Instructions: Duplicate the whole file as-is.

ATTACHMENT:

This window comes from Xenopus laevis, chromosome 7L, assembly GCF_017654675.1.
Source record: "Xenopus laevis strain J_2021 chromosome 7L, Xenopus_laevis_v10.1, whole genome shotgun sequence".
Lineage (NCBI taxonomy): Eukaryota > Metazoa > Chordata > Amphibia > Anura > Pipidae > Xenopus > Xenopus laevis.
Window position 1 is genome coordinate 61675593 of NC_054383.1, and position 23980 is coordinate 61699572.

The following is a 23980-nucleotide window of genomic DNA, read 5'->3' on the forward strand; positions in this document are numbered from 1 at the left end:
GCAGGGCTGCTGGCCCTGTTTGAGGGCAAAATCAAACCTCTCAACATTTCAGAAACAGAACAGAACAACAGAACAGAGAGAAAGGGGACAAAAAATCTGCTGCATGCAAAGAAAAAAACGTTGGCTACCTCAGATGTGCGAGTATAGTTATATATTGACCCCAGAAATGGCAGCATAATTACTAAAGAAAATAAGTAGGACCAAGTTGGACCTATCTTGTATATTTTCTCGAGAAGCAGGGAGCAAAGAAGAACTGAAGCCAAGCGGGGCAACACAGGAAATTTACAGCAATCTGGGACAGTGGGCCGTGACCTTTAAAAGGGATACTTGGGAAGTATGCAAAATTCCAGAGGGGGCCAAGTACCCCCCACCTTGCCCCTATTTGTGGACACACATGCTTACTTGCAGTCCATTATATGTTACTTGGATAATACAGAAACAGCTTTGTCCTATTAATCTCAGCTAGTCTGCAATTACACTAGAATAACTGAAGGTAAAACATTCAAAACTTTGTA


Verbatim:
This window comes from Xenopus laevis, chromosome 7L, assembly GCF_017654675.1.
Source record: "Xenopus laevis strain J_2021 chromosome 7L, Xenopus_laevis_v10.1, whole genome shotgun sequence".
Lineage (NCBI taxonomy): Eukaryota > Metazoa > Chordata > Amphibia > Anura > Pipidae > Xenopus > Xenopus laevis.
Window position 1 is genome coordinate 61675593 of NC_054383.1, and position 23980 is coordinate 61699572.

The following is a 23980-nucleotide window of genomic DNA, read 5'->3' on the forward strand; positions in this document are numbered from 1 at the left end:
GCAGGGCTGCTGGCCCTGTTTGAGGGCAAAATCAAACCTCTCAACATTTCAGAAACAGAACAGAACAACAGAACAGAGAGAAAGGGGACAAAAAATCTGCTGCATGCAAAGAAAAAAACGTTGGCTACCTCAGATGTGCGAGTATAGTTATATATTGACCCCAGAAATGGCAGCATAATTACTAAAGAAAATAAGTAGGACCAAGTTGGACCTATCTTGTATATTTTCTCGAGAAGCAGGGAGCAAAGAAGAACTGAAGCCAAGCGGGGCAACACAGGAAATTTACAGCAATCTGGGACAGTGGGCCGTGACCTTTAAAAGGGATACTTGGGAAGTATGCAAAATTCCAGAGGGGGCCAAGTACCCCCCACCTTGCCCCTATTTGTGGACACACATGCTTACTTGCAGTCCATTATATGTTACTTGGATAATACAGAAACAGCTTTGTCCTATTAATCTCAGCTAGTCTGCAATTACACTAGAATAACTGAAGGTAAAACATTCAAAACTTTGTA